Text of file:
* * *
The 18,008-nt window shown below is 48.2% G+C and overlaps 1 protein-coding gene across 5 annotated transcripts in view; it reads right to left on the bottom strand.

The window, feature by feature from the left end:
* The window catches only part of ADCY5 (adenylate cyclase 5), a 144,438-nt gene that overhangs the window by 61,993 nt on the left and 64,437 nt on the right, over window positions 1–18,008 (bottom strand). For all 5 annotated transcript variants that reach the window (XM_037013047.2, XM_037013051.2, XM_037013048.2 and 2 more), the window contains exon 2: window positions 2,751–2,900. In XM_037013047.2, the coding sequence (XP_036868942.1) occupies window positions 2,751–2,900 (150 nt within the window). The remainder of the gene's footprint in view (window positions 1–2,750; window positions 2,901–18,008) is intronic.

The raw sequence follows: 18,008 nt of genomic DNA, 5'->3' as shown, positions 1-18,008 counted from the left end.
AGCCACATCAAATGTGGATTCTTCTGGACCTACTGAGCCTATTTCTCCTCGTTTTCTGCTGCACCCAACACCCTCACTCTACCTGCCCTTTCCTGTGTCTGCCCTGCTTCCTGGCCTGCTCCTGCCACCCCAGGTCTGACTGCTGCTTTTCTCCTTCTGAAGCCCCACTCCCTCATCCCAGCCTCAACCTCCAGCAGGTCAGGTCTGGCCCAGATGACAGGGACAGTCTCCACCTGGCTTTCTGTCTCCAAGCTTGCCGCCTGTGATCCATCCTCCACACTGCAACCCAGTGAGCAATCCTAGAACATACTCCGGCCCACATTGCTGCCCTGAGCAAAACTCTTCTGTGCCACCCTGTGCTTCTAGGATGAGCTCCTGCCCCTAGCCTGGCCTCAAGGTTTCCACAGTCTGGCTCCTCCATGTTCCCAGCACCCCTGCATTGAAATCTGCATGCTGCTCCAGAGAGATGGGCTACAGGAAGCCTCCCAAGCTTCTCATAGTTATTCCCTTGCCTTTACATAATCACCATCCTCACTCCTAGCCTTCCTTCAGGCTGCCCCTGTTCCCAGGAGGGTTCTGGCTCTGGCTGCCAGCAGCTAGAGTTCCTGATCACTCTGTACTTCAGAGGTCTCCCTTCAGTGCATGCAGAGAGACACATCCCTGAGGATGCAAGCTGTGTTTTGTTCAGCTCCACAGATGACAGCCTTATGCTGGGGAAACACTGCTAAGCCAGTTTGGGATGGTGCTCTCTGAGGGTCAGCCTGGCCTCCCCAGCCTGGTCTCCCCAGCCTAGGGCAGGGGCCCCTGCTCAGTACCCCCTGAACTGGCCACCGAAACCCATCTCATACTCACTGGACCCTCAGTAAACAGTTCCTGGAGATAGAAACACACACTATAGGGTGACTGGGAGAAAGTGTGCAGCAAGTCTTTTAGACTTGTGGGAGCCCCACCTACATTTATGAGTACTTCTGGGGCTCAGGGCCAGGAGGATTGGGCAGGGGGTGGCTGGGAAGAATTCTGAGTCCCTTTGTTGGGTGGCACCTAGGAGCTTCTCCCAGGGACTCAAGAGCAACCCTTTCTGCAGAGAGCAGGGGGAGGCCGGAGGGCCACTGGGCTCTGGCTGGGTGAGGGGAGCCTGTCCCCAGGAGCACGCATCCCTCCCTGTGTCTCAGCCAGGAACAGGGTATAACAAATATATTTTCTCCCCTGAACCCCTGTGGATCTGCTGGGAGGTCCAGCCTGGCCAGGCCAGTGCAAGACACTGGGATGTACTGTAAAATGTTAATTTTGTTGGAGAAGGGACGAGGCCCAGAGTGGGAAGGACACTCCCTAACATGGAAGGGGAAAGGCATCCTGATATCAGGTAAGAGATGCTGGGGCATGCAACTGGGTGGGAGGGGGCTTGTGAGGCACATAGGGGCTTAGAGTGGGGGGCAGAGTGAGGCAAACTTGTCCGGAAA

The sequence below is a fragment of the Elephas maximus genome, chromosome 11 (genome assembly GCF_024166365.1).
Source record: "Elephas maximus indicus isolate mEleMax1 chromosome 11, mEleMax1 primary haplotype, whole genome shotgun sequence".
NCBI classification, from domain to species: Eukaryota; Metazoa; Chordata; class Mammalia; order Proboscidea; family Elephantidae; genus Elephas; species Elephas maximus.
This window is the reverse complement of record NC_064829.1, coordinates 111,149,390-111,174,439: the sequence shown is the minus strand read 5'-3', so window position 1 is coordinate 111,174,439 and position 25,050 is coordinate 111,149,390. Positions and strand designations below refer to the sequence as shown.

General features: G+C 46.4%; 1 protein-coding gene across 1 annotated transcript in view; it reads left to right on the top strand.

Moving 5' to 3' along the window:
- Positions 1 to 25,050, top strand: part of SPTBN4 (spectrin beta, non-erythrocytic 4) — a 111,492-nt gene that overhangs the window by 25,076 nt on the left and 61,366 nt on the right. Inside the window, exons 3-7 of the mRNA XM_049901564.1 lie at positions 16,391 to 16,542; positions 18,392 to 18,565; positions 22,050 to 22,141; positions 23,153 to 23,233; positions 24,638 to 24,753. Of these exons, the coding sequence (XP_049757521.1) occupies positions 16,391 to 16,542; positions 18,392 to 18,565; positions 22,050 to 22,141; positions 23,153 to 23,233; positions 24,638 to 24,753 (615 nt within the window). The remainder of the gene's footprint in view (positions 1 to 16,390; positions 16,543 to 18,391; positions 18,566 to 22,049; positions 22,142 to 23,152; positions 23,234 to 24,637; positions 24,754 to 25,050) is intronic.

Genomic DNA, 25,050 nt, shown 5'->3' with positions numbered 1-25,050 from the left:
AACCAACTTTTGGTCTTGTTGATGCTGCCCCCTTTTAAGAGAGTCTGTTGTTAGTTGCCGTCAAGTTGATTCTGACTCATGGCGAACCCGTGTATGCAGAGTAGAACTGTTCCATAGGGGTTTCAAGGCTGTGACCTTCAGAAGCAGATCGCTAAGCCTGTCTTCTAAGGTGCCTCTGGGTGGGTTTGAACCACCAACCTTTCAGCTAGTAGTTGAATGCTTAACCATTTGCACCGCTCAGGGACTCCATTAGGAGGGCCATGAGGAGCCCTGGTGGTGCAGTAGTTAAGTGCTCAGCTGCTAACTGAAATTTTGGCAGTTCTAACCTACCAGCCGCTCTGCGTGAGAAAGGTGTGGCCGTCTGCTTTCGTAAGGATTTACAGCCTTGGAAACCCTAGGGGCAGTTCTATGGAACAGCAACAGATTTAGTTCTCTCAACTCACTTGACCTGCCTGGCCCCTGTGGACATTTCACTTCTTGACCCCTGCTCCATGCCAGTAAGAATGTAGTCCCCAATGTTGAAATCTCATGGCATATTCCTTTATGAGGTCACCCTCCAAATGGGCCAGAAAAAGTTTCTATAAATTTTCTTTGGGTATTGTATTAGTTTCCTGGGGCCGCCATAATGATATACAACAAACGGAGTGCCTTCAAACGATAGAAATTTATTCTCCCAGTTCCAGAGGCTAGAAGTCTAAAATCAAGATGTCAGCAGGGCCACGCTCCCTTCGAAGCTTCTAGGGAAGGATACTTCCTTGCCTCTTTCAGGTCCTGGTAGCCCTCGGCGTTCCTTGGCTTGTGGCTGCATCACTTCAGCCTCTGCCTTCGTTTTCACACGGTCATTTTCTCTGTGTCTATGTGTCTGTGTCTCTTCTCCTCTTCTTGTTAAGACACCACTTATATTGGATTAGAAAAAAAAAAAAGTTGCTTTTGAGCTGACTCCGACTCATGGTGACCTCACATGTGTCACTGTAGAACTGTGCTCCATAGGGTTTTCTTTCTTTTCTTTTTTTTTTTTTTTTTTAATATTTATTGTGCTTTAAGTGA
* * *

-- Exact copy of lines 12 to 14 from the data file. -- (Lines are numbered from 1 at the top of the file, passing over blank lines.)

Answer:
- Positions 1 to 25,050, top strand: part of SPTBN4 (spectrin beta, non-erythrocytic 4) — a 111,492-nt gene that overhangs the window by 25,076 nt on the left and 61,366 nt on the right. Inside the window, exons 3-7 of the mRNA XM_049901564.1 lie at positions 16,391 to 16,542; positions 18,392 to 18,565; positions 22,050 to 22,141; positions 23,153 to 23,233; positions 24,638 to 24,753. Of these exons, the coding sequence (XP_049757521.1) occupies positions 16,391 to 16,542; positions 18,392 to 18,565; positions 22,050 to 22,141; positions 23,153 to 23,233; positions 24,638 to 24,753 (615 nt within the window). The remainder of the gene's footprint in view (positions 1 to 16,390; positions 16,543 to 18,391; positions 18,566 to 22,049; positions 22,142 to 23,152; positions 23,234 to 24,637; positions 24,754 to 25,050) is intronic.

Genomic DNA, 25,050 nt, shown 5'->3' with positions numbered 1-25,050 from the left:
AACCAACTTTTGGTCTTGTTGATGCTGCCCCCTTTTAAGAGAGTCTGTTGTTAGTTGCCGTCAAGTTGATTCTGACTCATGGCGAACCCGTGTATGCAGAGTAGAACTGTTCCATAGGGGTTTCAAGGCTGTGACCTTCAGAAGCAGATCGCTAAGCCTGTCTTCTAAGGTGCCTCTGGGTGGGTTTGAACCACCAACCTTTCAGCTAGTAGTTGAATGCTTAACCATTTGCACCGCTCAGGGACTCCATTAGGAGGGCCATGAGGAGCCCTGGTGGTGCAGTAGTTAAGTGCTCAGCTGCTAACTGAAATTTTGGCAGTTCTAACCTACCAGCCGCTCTGCGTGAGAAAGGTGTGGCCGTCTGCTTTCGTAAGGATTTACAGCCTTGGAAACCCTAGGGGCAGTTCTATGGAACAGCAACAGATTTAGTTCTCTCAACTCACTTGACCTGCCTGGCCCCTGTGGACATTTCACTTCTTGACCCCTGCTCCATGCCAGTAAGAATGTAGTCCCCAATGTTGAAATCTCATGGCATATTCCTTTATGAGGTCACCCTCCAAATGGGCCAGAAAAAGTTTCTATAAATTTTCTTTGGGTATTGTATTAGTTTCCTGGGGCCGCCATAATGATATACAACAAACGGAGTGCCTTCAAACGATAGAAATTTATTCTCCCAGTTCCAGAGGCTAGAAGTCTAAAATCAAGATGTCAGCAGGGCCACGCTCCCTTCGAAGCTTCTAGGGAAGGATACTTCCTTGCCTCTTTCAGGTCCTGGTAGCCCTCGGCGTTCCTTGGCTTGTGGCTGCATCACTTCAGCCTCTGCCTTCGTTTTCACACGGTCATTTTCTCTGTGTCTATGTGTCTGTGTCTCTTCTCCTCTTCTTGTTAAGACACCACTTATATTGGATTAGAAAAAAAAAAAAGTTGCTTTTGAGCTGACTCCGACTCATGGTGACCTCACATGTGTCACTGTAGAACTGTGCTCCATAGGGTTTTCTTTCTTTTCTTTTTTTTTTTTTTTTTTAATATTTATTGTGCTTTAAGTGA